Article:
Cyber Sleuths Investigate Drones and Solve Cyber Forensic Challenges in Summer Academy
The Tagliatela College of Engineering’s GenCyber Agent Academy, the first of its kind in the state, is supported by the National Security Agency and the National Science Foundation.
January 7, 2019
By Jackie Hennessey, contributing writer
Kaitlyn Sandor spent six days immersed in the world of cybersecurity at the high school GenCyber Agent Academy at the University of New Haven. Her favorite part was a scavenger hunt, using an app created by Teaching Assistant Justin Grannis. The high school campers fanned out across the entire campus, exploring the University while "we worked to solve challenging cybersecurity problems."
"I also loved the Python coding classes because it covered the basics and encouraged more experienced programmers to try something new with difficult challenges," she said.
This was no `dangle your feet in the lake’ kind of summer camp. GenCyber Agent Academy was rigorous, intense and exciting, said Liberty Page, Tagliatela College of Engineering practitioner in residence in computer science.
Each morning began with a talk by experts in the field – from an FBI agent to the owner of a "white hat" or ethical hacking firm. Then they hunkered down for courses in coding, the Internet of Things, Cyber Forensics and Ethical Hacking. The high school students had the chance to do their own research projects and collaborated in teams on a variety of cyber forensic challenges.
They flew a drone and forensically investigated where that drone had been. They learned about the undergraduate and graduate cyber
research work going on at the University. Tagliatela College of Engineering undergraduate and graduate students help law enforcement and organizations solve real cases, identifying vulnerabilities in systems and helping close them up. "It’s important work and we want high school students to see the kinds of research they could be doing," Page said.
The academy faculty also discussed the many possible career paths in a field expected to grow by 30 percent in the next decade, according to the Bureau of Labor Statistics.
The first of its kind in the state, GenCyber Agent Academy encourages traditionally underrepresented students to delve into cyber security forensics. In 2016, Ibrahim (Abe) Baggili, the camp’s principal investigator and Elder Family endowed chair, Frank Breitinger, assistant professor of computer science, and Page applied for and received funding from the National Security Agency and the National Science Foundation so that 40 students, an equal number of females and males, could take part, with all of their costs covered by the grant.
Baggili said it’s critical to teach the next generation of Americans "to defend cyberspace and bridge the knowledge gap, and gender gap in cybersecurity."
"GenCyber Agent Academy was rigorous, intense and exciting."Liberty Page
"While there is a huge talent shortage in the field, two out of three high schoolers say the idea of a career in cybersecurity had never been mentioned to them," he said. "It is imperative that we take action as an institution of higher education to offer students an opportunity at a career that will not only improve the security posture of the nation, but also offer our graduates a stable future quality of life given that the incomes in that space are extremely competitive."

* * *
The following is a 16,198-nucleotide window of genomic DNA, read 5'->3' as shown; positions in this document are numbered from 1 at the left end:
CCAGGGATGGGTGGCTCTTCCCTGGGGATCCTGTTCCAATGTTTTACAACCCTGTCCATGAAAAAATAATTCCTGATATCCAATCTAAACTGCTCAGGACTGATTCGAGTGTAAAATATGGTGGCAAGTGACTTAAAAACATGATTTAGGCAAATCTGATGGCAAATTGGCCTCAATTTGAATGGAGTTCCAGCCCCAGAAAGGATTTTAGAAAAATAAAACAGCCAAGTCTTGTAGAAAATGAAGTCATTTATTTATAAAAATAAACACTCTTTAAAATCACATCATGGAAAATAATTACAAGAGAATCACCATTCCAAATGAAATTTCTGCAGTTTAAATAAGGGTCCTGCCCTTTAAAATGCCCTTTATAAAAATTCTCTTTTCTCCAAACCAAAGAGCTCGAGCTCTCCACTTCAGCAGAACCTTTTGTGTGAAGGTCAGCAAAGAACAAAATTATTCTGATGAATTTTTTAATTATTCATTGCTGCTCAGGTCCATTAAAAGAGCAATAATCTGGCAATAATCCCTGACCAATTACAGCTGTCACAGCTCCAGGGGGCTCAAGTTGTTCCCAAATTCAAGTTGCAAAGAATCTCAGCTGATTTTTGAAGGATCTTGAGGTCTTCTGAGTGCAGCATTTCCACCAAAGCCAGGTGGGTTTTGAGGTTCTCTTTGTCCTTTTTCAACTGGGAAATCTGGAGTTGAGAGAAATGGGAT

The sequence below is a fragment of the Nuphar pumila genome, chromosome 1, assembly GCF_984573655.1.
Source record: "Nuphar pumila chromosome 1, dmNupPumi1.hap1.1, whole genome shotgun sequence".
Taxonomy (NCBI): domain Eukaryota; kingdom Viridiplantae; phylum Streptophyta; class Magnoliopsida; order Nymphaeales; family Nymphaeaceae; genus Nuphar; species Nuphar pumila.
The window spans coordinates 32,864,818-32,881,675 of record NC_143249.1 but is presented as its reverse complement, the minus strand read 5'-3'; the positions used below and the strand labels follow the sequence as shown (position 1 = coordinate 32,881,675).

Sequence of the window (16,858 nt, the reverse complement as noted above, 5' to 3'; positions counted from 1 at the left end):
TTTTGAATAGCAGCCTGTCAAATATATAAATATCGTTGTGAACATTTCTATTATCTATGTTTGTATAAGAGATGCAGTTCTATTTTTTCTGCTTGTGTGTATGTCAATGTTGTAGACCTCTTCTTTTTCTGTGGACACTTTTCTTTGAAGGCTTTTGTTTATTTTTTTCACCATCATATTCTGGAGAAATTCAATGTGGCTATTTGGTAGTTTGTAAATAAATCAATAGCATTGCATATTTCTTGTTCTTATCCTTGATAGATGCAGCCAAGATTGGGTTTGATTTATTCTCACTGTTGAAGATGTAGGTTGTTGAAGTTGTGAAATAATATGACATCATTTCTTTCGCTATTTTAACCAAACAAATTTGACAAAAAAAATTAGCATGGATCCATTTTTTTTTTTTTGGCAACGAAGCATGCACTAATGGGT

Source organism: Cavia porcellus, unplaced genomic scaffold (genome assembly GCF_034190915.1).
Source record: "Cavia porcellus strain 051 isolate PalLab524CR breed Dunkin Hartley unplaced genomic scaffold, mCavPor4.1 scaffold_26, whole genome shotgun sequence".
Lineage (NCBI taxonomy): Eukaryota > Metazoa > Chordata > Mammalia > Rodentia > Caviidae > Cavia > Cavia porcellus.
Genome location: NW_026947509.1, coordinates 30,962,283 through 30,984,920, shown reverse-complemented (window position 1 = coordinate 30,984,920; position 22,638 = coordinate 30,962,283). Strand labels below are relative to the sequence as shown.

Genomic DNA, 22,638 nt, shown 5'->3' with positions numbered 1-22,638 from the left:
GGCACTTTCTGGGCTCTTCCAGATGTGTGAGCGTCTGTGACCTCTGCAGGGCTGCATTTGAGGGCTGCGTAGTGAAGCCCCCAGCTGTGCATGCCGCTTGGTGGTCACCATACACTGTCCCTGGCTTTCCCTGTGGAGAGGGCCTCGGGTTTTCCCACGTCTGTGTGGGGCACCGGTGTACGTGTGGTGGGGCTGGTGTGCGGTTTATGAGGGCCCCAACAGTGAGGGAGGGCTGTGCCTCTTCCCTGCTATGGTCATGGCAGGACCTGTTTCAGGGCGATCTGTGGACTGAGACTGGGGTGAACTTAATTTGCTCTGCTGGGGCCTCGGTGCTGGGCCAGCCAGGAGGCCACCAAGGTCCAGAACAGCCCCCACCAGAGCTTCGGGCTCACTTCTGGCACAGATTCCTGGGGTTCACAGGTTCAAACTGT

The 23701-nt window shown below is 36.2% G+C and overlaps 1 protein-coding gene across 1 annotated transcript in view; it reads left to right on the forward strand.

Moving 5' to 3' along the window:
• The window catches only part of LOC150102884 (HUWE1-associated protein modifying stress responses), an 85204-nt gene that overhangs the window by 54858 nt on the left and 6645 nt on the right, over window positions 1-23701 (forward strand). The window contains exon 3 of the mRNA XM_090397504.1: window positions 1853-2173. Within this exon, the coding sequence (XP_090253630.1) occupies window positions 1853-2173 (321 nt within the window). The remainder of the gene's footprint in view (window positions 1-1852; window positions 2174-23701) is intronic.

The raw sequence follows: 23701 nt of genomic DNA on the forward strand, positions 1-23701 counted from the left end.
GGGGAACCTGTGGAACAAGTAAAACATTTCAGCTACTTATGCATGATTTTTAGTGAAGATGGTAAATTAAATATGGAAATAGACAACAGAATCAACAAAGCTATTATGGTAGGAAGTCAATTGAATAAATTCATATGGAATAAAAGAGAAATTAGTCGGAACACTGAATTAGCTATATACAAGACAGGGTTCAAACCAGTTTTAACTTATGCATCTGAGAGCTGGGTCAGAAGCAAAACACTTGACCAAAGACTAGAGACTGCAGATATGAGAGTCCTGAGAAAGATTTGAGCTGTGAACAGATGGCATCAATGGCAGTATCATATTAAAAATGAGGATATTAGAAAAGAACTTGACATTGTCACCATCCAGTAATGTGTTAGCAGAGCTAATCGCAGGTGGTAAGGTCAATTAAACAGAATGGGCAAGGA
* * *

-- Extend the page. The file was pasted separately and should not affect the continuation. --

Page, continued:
"We received 160 applications for 40 slots," Page said. The 40 students, grades 9-12, came from Connecticut, New York, New Jersey, Massachusetts and Florida. "They were a wonderful group of young men and women, all extraordinarily talented," she added.
After learning how people construct phishing emails containing links to websites made to look real "but are actually designed to steal information," Sandor shared that with senior citizens at the Madison Library’s Teen Tech support program where she volunteers.
"It’s important work and we want high school students to see the kinds of research they could be doing."Liberty Page
She also shared what she had learned with members of her high school’s Hacking Club. The club was able to identify and alert school officials to a potential vulnerability in one of the school’s learning management systems, which the IT department was able to quickly remedy, said David Buller, a Daniel Hand math and computer science teacher and advisor to the Hacking Club.
"Programs such as the GenCyber Academy give high school students a chance to develop their critical thinking and problem solving skills in an authentic, engaging, real-world setting, while also exploring potential career paths," Buller said. "And when students bring that experiential learning back to the high school classroom, it enriches our discussions and brings our curriculum to life."
This past summer, Sandor returned to the camp as a special agent/counselor, excited "to learn new techniques and skills as well as share what I learned last summer with new participants," she said. "The camp encouraged diversity and inclusion, which I loved because I got to meet so many new people and make new friends."